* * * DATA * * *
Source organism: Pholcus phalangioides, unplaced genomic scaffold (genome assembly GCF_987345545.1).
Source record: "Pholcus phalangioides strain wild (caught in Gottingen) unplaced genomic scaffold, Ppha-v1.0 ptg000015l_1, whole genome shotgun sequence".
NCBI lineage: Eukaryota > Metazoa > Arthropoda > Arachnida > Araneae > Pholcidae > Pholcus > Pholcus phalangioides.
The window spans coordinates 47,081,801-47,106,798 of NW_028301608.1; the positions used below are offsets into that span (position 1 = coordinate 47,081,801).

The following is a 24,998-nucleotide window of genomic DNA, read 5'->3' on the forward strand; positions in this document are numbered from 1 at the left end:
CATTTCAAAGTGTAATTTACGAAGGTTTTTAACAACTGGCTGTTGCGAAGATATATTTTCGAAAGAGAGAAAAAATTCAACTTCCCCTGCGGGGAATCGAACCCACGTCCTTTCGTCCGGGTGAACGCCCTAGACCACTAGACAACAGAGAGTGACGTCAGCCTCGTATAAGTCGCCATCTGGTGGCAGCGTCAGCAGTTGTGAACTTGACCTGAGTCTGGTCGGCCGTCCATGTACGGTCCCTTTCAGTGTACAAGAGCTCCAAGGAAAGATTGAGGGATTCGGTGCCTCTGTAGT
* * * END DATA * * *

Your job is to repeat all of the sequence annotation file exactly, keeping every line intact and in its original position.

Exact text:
Source organism: Pholcus phalangioides, unplaced genomic scaffold (genome assembly GCF_987345545.1).
Source record: "Pholcus phalangioides strain wild (caught in Gottingen) unplaced genomic scaffold, Ppha-v1.0 ptg000015l_1, whole genome shotgun sequence".
NCBI lineage: Eukaryota > Metazoa > Arthropoda > Arachnida > Araneae > Pholcidae > Pholcus > Pholcus phalangioides.
The window spans coordinates 47,081,801-47,106,798 of NW_028301608.1; the positions used below are offsets into that span (position 1 = coordinate 47,081,801).

The following is a 24,998-nucleotide window of genomic DNA, read 5'->3' on the forward strand; positions in this document are numbered from 1 at the left end:
CATTTCAAAGTGTAATTTACGAAGGTTTTTAACAACTGGCTGTTGCGAAGATATATTTTCGAAAGAGAGAAAAAATTCAACTTCCCCTGCGGGGAATCGAACCCACGTCCTTTCGTCCGGGTGAACGCCCTAGACCACTAGACAACAGAGAGTGACGTCAGCCTCGTATAAGTCGCCATCTGGTGGCAGCGTCAGCAGTTGTGAACTTGACCTGAGTCTGGTCGGCCGTCCATGTACGGTCCCTTTCAGTGTACAAGAGCTCCAAGGAAAGATTGAGGGATTCGGTGCCTCTGTAGT